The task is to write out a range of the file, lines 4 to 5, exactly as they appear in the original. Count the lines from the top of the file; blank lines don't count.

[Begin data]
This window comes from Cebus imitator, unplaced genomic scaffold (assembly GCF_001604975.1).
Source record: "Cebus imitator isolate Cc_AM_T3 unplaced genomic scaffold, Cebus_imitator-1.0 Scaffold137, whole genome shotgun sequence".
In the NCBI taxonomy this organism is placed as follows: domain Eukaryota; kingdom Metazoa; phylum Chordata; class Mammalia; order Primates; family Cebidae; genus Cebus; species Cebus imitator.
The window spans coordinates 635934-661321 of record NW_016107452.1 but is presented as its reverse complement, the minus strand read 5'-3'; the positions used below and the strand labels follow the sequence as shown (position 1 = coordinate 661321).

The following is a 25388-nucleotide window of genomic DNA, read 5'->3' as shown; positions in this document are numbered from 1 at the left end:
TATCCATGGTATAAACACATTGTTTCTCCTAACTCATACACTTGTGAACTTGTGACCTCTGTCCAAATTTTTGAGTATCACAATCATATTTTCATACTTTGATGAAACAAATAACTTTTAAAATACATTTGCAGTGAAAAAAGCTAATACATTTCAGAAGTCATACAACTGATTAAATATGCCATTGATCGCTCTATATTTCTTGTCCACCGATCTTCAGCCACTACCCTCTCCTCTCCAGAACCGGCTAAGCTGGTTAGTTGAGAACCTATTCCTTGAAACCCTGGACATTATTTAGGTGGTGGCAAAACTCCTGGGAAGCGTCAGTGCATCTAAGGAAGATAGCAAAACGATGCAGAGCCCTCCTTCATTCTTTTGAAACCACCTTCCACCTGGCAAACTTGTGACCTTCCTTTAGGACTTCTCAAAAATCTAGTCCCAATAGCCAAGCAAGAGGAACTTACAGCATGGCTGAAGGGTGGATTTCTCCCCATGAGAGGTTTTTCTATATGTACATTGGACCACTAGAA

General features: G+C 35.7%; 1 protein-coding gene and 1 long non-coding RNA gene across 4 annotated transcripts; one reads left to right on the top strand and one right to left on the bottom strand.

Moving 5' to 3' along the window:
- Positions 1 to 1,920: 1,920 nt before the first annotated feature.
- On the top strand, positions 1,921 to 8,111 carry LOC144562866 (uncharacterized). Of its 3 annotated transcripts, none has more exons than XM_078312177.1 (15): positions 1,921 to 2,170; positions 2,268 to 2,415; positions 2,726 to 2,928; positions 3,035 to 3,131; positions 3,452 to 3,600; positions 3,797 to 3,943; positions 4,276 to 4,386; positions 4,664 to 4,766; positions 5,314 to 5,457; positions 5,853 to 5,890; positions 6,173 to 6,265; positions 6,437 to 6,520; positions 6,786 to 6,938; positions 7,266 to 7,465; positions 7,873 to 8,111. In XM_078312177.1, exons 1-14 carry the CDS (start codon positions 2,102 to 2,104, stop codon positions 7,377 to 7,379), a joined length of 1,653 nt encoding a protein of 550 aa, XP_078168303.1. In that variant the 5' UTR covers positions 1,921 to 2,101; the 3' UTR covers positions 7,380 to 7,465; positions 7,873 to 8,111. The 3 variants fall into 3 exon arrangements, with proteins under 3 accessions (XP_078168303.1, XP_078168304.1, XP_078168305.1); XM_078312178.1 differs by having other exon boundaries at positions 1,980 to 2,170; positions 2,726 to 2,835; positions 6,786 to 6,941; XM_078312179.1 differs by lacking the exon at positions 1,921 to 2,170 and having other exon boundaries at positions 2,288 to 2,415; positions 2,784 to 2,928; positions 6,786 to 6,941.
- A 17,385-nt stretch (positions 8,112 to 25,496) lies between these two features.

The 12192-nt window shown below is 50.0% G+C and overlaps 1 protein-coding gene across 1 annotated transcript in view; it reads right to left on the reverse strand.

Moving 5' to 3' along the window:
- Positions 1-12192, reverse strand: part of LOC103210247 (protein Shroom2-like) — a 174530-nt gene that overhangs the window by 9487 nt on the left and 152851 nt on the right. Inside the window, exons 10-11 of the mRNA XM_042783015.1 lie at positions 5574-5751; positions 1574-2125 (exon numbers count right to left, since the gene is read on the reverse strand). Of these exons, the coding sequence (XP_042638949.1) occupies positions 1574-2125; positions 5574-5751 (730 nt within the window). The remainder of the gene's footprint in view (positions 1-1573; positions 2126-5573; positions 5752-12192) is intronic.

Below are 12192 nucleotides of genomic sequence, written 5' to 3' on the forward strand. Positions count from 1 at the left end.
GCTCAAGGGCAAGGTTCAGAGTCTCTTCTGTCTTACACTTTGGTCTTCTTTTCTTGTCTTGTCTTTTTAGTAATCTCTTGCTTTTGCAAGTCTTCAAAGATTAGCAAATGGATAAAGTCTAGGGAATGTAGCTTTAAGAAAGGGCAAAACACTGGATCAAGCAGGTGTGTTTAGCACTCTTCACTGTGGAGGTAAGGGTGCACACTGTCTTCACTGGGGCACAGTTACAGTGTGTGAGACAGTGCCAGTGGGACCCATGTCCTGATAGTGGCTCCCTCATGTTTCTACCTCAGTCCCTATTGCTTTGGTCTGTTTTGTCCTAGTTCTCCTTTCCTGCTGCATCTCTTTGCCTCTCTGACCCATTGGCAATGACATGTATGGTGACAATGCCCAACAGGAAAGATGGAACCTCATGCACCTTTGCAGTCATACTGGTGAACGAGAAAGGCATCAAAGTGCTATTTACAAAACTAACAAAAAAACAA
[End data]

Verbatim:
The window spans coordinates 635934-661321 of record NW_016107452.1 but is presented as its reverse complement, the minus strand read 5'-3'; the positions used below and the strand labels follow the sequence as shown (position 1 = coordinate 661321).

The following is a 25388-nucleotide window of genomic DNA, read 5'->3' as shown; positions in this document are numbered from 1 at the left end: